Services and impacts of agricultural activities in tropical environments - SIAAM
Agricultural production systems need to address new sustainable development issues at the socio-economic, health, food, environmental and regional planning levels. In this context of global change, they must adapt in order to meet the challenge of ecological intensification and to increase yields and minimise inputs, while consolidating the agricultural development model in Reunion Island and a specific interprofessional mode of organisation. All of the stakeholders concerned need to make decisions and implement innovations in order to adapt to biophysical or socio-economic dynamics, while assessing the impacts on production, environment, sustainability, economic viability, etc.
SIAAM is structured around three separate projects:
- SIAAM 1 focuses on the plot and herd level biophysical processes involved in the recycling of biomass (especially fertiliser materials of residual origin) in agro-ecosystems. The goal is to succeed in closing carbon and nutrient cycles (nitrogen and phosphorus) while managing flows of contaminants.
- SIAAM 2 focuses on the production of biomass and its agricultural and energy recovery in agricultural production systems. The goal is to assess the multi-criteria performance of the sustainability of farms and agricultural value chains.
- SIAMM 3 focuses on the analysis and processing of spatial information, and on the understanding of spatial dynamics. The goal is to provide actors with tools to promote appropriate territorial management of the services and impacts of agricultural activities.
- SIAAM 1
Agricultural sector stakeholders will improve recovery of their residues (organic and inorganic, i.e. ash), especially by managing their fertilisation practices based on the use of fertiliser materials of residual origin available in the territory.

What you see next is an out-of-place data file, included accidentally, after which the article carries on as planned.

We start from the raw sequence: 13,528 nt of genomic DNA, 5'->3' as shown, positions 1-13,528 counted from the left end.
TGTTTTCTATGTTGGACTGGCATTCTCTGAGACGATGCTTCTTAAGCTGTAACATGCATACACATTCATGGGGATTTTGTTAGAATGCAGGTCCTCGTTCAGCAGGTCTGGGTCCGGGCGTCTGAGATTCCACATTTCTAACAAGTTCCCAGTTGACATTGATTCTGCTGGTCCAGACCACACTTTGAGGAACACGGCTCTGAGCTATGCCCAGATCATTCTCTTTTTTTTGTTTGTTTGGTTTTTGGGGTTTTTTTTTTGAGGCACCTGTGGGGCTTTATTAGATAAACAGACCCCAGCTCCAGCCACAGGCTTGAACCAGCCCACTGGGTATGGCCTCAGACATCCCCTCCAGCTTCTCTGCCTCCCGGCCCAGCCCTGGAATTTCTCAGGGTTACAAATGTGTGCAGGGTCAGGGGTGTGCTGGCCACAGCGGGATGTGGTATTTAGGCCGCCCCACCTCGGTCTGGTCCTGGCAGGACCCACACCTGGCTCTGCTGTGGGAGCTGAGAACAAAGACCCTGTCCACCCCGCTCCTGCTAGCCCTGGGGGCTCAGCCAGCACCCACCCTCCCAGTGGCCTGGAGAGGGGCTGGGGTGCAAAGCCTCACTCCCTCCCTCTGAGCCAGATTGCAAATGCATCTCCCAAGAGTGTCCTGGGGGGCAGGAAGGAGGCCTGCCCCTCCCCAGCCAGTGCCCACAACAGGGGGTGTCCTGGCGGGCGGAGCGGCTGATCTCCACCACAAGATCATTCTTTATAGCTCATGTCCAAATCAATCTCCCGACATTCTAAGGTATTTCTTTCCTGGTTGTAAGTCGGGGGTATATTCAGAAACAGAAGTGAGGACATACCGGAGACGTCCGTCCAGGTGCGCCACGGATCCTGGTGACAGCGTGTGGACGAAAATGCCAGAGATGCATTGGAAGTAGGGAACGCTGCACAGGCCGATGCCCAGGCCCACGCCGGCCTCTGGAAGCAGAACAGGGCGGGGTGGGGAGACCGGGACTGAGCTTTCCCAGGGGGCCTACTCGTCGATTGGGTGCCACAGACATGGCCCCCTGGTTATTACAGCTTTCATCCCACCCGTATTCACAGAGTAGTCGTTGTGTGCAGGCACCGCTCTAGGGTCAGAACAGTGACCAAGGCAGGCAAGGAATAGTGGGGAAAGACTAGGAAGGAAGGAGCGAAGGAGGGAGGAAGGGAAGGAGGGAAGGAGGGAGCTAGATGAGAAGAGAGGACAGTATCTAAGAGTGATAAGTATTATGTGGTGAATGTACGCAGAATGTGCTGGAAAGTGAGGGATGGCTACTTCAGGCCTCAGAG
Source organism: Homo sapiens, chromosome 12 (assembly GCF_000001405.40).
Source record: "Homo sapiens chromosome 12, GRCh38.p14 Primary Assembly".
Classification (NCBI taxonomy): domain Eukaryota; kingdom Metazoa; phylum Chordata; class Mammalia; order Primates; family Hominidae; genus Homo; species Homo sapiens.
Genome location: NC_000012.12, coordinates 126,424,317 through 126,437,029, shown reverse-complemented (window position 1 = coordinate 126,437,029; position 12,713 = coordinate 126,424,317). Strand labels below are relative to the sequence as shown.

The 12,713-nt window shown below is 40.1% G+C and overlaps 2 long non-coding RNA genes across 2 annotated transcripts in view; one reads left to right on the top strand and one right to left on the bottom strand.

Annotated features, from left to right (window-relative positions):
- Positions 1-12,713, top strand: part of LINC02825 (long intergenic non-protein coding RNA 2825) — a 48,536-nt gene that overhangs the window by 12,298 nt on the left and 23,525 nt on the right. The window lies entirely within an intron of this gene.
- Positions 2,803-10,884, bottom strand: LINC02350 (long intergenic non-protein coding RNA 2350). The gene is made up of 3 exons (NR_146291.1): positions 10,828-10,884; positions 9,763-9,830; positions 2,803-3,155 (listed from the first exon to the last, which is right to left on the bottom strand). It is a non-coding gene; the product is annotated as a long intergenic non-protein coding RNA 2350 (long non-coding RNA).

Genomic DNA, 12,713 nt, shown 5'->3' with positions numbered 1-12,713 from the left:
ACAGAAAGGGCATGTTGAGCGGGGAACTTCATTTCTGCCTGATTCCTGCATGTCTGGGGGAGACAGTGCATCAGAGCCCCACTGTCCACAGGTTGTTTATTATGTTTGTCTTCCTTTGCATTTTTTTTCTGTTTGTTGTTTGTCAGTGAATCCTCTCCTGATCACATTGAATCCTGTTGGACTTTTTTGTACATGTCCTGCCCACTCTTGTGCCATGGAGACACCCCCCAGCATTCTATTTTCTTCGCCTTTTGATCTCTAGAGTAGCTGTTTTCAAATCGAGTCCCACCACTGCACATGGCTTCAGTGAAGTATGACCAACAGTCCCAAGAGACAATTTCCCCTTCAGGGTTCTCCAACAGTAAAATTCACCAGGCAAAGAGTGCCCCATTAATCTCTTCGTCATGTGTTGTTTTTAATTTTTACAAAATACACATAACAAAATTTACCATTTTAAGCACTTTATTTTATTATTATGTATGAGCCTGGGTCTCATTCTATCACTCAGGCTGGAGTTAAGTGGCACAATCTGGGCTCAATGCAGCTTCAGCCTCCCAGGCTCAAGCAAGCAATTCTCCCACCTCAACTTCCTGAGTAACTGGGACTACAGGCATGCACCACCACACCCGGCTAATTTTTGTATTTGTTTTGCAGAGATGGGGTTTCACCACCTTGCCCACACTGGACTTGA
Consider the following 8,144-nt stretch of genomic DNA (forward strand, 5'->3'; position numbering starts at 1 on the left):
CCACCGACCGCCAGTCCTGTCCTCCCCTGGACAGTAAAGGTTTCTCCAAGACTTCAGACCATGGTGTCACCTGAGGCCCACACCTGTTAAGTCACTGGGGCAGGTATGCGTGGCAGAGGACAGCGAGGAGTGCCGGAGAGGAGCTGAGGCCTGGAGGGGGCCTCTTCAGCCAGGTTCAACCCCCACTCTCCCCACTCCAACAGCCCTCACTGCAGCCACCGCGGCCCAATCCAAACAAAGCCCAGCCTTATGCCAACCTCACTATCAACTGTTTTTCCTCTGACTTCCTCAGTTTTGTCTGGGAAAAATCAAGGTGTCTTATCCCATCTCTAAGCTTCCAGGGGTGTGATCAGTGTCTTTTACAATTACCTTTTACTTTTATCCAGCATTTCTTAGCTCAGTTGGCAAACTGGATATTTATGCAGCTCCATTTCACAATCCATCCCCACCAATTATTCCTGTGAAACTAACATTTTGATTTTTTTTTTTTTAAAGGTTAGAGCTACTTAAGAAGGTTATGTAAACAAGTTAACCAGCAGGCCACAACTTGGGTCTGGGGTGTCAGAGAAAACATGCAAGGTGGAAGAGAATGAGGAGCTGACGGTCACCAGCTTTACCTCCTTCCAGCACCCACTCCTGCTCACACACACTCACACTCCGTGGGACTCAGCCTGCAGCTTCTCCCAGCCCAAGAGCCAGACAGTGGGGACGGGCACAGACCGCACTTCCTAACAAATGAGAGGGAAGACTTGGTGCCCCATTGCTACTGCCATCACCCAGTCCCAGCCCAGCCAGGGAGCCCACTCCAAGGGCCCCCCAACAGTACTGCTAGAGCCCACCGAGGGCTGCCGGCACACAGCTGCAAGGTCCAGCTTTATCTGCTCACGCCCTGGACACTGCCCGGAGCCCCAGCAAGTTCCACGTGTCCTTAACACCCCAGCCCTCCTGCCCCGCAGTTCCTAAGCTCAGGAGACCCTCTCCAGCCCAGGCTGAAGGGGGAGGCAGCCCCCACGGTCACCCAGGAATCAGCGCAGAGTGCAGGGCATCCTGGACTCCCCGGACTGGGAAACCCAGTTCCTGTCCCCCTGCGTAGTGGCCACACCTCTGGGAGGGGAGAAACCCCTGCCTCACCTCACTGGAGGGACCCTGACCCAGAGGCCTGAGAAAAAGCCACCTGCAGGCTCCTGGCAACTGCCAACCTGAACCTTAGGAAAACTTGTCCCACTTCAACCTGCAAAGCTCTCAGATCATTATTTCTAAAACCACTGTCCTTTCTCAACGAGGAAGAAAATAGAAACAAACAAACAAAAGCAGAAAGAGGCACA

- SIAAM 2
The sectors will succeed in improving the level of performance of farms, with a view to economic, social and environmental sustainability.
- SIAAM 3
The stakeholders will use tools to represent and study spatial dynamics in order to collectively define territorial strategies for the management of agricultural activities.
The expected impacts of the project are:
- A greater contribution of the woody biomass produced locally, especially by invasive shrub species, to the energy mix in Reunion Island;
- A substantial reduction in imported fertilisers and soil improvers through the technical management and collective organisation of the agricultural recovery of residual fertiliser materials produced locally;
- Greater resilience of farms and value chains to the numerous changes (regulations, social demand, climate change) that impact their activities.